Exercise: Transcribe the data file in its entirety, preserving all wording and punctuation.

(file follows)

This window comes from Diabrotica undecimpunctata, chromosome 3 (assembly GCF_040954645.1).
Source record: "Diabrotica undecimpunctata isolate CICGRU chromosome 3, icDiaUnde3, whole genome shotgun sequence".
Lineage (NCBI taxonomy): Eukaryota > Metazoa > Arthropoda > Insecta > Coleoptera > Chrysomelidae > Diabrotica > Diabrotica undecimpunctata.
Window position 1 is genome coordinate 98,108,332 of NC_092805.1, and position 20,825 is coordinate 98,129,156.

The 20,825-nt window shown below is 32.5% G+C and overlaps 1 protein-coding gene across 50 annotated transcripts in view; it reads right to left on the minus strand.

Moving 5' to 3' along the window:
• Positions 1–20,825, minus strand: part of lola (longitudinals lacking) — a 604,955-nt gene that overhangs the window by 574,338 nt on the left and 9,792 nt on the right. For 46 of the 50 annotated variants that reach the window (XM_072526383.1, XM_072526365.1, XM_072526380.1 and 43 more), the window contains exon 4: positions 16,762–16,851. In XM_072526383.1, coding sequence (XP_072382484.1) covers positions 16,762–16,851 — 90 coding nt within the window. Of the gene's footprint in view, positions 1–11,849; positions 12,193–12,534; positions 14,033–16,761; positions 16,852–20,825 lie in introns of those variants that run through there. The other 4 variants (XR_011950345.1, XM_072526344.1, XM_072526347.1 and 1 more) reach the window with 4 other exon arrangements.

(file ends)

This window comes from Diabrotica undecimpunctata, chromosome 3 (assembly GCF_040954645.1).
Source record: "Diabrotica undecimpunctata isolate CICGRU chromosome 3, icDiaUnde3, whole genome shotgun sequence".
Lineage (NCBI taxonomy): Eukaryota > Metazoa > Arthropoda > Insecta > Coleoptera > Chrysomelidae > Diabrotica > Diabrotica undecimpunctata.
Window position 1 is genome coordinate 98,108,332 of NC_092805.1, and position 20,825 is coordinate 98,129,156.

The 20,825-nt window shown below is 32.5% G+C and overlaps 1 protein-coding gene across 50 annotated transcripts in view; it reads right to left on the minus strand.

Moving 5' to 3' along the window:
• Positions 1–20,825, minus strand: part of lola (longitudinals lacking) — a 604,955-nt gene that overhangs the window by 574,338 nt on the left and 9,792 nt on the right. For 46 of the 50 annotated variants that reach the window (XM_072526383.1, XM_072526365.1, XM_072526380.1 and 43 more), the window contains exon 4: positions 16,762–16,851. In XM_072526383.1, coding sequence (XP_072382484.1) covers positions 16,762–16,851 — 90 coding nt within the window. Of the gene's footprint in view, positions 1–11,849; positions 12,193–12,534; positions 14,033–16,761; positions 16,852–20,825 lie in introns of those variants that run through there. The other 4 variants (XR_011950345.1, XM_072526344.1, XM_072526347.1 and 1 more) reach the window with 4 other exon arrangements.